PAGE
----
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OmniSky pushes wireless access to office

The provider of wireless Internet access unleashes new services and products for handhelds including Palm, Handspring Visor and Pocket PC personal digital assistants.

Do you really want to take your work everywhere?

OmniSky seems to think so.

The provider of wireless Internet access Monday unleashed new services and products for handhelds including Palm, Handspring Visor and Pocket PC personal digital assistants.

Palo Alto, Calif.-based Comdex 2000:
Back to the future OmniSky cut a deal putting its services for Palm and Handspring handhelds in 625 Staples stores. The deal extends OmniSky's reach into retail, where it also sells its service at CompUSA and Fry's Electronics, among others.

The wireless Internet service for handhelds sells for $39.95 per month, with OmniSky currently offering a $200 instant rebate on the cost of the $299 modem.

But OmniSky is stretching its reach to the Pocket PC, on Monday expanding the service to Hewlett-Packard's Jornada 540 and 545. The $39.95-a-month service requires the Novatel Minstrel 540 wireless modem, which sells for $349.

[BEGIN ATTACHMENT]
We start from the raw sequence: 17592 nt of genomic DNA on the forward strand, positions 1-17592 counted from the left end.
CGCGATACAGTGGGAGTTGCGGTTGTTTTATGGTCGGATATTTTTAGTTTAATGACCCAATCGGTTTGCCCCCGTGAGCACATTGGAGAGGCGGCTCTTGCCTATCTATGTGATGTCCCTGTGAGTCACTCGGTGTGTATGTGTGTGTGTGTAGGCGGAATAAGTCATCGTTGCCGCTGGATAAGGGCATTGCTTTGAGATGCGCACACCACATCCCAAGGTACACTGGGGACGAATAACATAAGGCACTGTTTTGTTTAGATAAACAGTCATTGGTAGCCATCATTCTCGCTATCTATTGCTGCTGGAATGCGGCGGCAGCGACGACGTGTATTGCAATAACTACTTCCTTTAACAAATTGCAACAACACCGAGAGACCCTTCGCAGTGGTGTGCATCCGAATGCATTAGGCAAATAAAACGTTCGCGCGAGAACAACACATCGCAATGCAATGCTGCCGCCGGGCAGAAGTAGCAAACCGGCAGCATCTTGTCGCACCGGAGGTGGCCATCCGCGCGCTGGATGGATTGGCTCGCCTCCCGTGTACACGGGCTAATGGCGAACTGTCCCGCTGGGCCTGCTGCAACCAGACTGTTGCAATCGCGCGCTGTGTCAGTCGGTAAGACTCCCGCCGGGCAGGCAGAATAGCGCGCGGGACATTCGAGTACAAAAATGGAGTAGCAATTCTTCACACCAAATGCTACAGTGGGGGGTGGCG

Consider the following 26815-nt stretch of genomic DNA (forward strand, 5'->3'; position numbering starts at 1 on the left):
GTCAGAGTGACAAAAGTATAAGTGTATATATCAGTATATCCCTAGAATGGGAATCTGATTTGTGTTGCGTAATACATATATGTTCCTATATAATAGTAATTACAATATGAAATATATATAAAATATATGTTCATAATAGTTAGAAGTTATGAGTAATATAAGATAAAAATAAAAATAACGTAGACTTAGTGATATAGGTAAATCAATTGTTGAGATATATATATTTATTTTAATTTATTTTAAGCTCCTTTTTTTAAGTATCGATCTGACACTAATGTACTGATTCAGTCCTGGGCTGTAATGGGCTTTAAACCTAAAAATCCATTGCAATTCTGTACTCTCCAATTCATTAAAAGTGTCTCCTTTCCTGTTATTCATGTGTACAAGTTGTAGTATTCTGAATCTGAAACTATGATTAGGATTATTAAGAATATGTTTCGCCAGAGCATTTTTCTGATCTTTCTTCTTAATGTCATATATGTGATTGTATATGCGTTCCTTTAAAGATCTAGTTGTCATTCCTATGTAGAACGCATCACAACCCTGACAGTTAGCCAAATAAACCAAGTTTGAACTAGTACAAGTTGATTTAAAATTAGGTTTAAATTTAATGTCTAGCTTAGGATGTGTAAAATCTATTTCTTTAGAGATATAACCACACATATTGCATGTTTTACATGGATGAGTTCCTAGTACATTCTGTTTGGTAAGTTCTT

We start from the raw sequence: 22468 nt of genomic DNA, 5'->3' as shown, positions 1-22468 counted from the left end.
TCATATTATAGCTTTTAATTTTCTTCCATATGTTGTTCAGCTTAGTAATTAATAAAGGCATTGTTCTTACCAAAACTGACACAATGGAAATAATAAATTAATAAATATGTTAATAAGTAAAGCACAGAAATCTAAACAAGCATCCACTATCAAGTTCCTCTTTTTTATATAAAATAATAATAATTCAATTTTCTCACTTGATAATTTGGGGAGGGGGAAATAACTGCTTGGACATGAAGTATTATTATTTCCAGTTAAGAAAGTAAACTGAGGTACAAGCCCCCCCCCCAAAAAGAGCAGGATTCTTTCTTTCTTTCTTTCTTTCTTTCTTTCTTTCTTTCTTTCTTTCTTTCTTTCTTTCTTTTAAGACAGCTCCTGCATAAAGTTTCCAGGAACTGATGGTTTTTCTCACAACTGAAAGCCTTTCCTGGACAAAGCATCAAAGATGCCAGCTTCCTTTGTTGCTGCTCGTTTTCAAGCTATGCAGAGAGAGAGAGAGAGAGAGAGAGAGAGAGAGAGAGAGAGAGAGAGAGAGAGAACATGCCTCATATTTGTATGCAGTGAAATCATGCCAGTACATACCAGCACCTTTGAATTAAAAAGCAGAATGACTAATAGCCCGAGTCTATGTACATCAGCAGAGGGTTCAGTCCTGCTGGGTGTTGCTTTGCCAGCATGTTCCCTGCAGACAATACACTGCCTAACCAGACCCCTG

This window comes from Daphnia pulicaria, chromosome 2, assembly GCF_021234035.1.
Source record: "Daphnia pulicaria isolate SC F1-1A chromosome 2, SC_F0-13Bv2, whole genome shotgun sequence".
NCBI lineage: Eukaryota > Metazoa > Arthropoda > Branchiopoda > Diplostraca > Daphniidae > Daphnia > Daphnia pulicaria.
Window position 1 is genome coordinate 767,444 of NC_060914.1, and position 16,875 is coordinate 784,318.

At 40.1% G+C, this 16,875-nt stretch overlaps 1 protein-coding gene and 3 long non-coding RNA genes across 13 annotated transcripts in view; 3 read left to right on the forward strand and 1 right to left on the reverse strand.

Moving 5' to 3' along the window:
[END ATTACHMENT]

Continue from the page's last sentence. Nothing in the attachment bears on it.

OmniSky also announced two wireless test, or beta, programs for Compaq Computer's iPaq H3650 handheld. The first focuses on OmniSky's traditional wireless access service, which the company plans to begin offering for Compaq's handheld in January.

OmniSky also plans to deliver its service over wireless broadband provider Metricom's network during the first half of next year. Both companies are testing the offering for the iPaq H3650. Metricom's high-speed Ricochet service, delivering 128-kbps wireless access, is currently available in 11 major cities, including San Francisco and Washington.

"This collaboration with Metricom presents a mutual opportunity to develop enhanced services and reach out to new customers; it also holds tremendous potential for enriching OmniSky's already best-in-class user experience," OmniSky chief executive Patrick McVeigh said in a statement.

OmniSky hopes to bolster its position on Compaq's popular iPaq but faces challenges. On Monday, Compaq picked rival Sierra Wireless as the exclusive service provider for the device. The one-year agreement focuses on access to corporate email and data rather than on general wireless Internet access.

As previously reported, Compaq at Comdex unveiled one of the most sophisticated suites of products, focusing on wirelessly relaying corporate email and data from business networks to iPaq Pocket PC handhelds.

"Everyone talks about wireless access to the Internet, but what most people really want is wireless access to email and their corporate data," said Ted Clark, Compaq's vice president of wireless Internet solutions.